[  ] rabbitmq_federation_management    3.7.15
[  ] rabbitmq_jms_topic_exchange       3.7.15
[E*] rabbitmq_management               3.7.15
[e*] rabbitmq_management_agent         3.7.15
[  ] rabbitmq_mqtt                     3.7.15
[  ] rabbitmq_peer_discovery_aws       3.7.15
[  ] rabbitmq_peer_discovery_common    3.7.15
[  ] rabbitmq_peer_discovery_consul    3.7.15
[  ] rabbitmq_peer_discovery_etcd      3.7.15
[  ] rabbitmq_peer_discovery_k8s       3.7.15
[  ] rabbitmq_random_exchange          3.7.15
[  ] rabbitmq_recent_history_exchange  3.7.15
[  ] rabbitmq_sharding                 3.7.15
[  ] rabbitmq_shovel                   3.7.15
[  ] rabbitmq_shovel_management        3.7.15
[  ] rabbitmq_stomp                    3.7.15
[  ] rabbitmq_top                      3.7.15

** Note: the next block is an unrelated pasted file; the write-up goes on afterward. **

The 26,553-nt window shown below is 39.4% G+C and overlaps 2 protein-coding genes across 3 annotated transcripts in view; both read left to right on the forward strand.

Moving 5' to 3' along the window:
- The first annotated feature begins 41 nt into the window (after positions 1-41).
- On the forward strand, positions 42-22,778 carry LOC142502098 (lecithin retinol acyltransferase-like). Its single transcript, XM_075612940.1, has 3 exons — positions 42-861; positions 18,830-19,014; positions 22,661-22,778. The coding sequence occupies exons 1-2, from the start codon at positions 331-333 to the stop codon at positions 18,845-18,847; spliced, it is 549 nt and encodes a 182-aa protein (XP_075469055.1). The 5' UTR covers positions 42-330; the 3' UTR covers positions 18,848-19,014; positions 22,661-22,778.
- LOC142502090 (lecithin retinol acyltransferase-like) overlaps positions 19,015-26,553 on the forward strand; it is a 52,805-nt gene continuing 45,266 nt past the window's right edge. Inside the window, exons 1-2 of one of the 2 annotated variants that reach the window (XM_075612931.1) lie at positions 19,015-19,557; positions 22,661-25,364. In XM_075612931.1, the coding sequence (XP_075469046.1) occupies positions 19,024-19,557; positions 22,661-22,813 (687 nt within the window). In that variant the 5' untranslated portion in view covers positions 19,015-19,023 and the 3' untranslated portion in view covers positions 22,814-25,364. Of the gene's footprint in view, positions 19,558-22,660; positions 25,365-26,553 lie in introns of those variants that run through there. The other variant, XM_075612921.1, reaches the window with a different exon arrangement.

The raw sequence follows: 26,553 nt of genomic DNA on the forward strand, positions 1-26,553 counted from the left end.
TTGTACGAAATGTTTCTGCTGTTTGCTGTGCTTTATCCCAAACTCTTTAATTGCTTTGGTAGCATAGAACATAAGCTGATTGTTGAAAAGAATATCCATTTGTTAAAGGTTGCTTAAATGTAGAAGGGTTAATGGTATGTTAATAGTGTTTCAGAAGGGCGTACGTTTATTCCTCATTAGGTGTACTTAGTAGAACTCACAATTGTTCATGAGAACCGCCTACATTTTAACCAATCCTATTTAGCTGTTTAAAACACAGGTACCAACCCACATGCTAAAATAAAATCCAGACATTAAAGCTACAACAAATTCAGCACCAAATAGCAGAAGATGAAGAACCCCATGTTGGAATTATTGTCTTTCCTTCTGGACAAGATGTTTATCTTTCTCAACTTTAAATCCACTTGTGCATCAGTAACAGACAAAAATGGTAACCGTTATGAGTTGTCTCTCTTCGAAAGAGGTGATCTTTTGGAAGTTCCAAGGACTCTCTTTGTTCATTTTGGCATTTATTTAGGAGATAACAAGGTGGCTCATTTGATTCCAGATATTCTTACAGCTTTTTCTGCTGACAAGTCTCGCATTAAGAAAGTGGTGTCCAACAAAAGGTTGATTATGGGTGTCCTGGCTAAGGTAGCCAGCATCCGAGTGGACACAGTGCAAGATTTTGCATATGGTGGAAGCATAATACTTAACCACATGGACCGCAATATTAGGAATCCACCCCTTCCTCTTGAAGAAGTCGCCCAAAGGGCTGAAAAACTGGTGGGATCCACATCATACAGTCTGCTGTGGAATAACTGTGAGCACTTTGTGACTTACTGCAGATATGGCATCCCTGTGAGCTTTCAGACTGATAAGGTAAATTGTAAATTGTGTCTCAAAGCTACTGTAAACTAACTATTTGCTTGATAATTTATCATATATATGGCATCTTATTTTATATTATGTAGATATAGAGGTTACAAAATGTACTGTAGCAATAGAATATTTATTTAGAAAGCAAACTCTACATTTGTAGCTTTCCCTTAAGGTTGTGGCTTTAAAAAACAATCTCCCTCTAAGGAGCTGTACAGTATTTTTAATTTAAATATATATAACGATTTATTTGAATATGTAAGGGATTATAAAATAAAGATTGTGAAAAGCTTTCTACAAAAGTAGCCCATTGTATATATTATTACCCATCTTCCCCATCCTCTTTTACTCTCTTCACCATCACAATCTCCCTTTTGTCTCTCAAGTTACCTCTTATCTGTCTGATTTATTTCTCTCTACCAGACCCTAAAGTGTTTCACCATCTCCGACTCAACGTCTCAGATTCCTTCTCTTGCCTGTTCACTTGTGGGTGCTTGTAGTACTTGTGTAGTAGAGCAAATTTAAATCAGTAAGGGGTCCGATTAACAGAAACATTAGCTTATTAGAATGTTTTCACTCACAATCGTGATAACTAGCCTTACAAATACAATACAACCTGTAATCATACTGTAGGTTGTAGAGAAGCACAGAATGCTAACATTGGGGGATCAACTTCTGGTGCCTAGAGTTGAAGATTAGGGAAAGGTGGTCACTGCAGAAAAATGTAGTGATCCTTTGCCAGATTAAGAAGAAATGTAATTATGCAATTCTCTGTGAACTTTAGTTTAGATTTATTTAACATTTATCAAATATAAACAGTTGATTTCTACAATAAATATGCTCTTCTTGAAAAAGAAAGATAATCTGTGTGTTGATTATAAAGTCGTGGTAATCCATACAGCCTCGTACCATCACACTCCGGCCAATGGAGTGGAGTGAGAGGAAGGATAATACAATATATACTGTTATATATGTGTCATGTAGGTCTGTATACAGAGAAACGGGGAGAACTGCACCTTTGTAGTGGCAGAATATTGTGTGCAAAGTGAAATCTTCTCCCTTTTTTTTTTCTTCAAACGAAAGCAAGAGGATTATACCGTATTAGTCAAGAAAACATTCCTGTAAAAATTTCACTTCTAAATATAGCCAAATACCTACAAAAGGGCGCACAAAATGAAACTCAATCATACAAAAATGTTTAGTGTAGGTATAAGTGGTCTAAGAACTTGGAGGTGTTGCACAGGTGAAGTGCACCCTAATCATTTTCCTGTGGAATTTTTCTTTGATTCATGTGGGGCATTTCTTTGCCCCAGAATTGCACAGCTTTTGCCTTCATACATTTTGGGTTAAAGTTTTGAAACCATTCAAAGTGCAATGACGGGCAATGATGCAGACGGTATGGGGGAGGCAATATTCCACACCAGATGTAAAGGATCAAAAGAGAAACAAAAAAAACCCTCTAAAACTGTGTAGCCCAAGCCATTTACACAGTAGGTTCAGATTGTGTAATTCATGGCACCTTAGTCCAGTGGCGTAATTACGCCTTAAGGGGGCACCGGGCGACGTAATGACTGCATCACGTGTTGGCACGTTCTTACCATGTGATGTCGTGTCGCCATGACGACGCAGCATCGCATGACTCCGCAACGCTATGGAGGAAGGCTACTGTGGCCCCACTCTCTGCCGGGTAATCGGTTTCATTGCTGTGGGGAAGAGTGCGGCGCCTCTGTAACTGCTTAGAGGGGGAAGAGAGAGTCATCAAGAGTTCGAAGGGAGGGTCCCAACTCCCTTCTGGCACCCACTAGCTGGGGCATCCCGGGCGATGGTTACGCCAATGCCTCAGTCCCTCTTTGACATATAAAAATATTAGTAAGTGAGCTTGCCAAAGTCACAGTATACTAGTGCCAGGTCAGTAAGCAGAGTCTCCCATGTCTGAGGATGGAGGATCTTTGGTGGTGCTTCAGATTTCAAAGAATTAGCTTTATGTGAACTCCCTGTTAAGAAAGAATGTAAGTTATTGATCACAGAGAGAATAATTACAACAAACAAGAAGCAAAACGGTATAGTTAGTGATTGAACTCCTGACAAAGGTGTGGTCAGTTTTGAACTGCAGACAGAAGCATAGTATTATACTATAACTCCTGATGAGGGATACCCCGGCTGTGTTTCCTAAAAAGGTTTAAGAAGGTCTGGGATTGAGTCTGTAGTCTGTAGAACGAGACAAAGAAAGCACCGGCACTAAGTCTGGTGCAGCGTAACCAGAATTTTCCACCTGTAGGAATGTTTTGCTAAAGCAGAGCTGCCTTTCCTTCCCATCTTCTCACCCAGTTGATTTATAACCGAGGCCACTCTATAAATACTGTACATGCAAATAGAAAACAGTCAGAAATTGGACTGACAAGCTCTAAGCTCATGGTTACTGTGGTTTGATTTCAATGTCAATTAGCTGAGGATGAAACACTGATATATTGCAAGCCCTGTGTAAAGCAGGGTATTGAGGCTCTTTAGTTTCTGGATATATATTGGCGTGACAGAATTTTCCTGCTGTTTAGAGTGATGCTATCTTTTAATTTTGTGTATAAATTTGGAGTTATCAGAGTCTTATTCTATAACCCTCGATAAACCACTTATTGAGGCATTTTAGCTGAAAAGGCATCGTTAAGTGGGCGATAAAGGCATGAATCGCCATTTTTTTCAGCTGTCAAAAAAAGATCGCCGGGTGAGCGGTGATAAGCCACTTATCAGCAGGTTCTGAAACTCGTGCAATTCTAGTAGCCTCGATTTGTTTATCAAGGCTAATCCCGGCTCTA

[  ] rabbitmq_tracing                  3.7.15
[  ] rabbitmq_trust_store              3.7.15
[e*] rabbitmq_web_dispatch             3.7.15
[  ] rabbitmq_web_mqtt                 3.7.15
[  ] rabbitmq_web_mqtt_examples        3.7.15
[  ] rabbitmq_web_stomp                3.7.15
[  ] rabbitmq_web_stomp_examples       3.7.15

Now – in order to create a cluster – we need these RabbitMQ instances to share the same ERLANG cookie. The ERLANG cookie can be found at /var/db/rabbitmq/.erlang.cookie on FreeBSD system.

rabbot1 # cat /var/db/rabbitmq/.erlang.cookie; echo
NOEVQNXJDNLAJOSVWNIW
rabbot1 # 

We will need to stop RabbitMQ to change ERLANG cookie.

host # for I in 1 2; do jexec rabbit${I} service rabbitmq stop; done
Stopping rabbitmq.
Waiting for PIDS: 88684.
Stopping rabbitmq.
Waiting for PIDS: 20976.

Let’s set the same ERLANG cookie on each FreeBSD Jail then.

host # for I in 1 2; do cat > /jail/rabbit${I}/var/db/rabbitmq/.erlang.cookie << __EOF
RABBITMQFREEBSDJAILS
__EOF
done

… and now we need to start them again.

host # for I in 1 2; do jexec rabbit${I} service rabbitmq start; done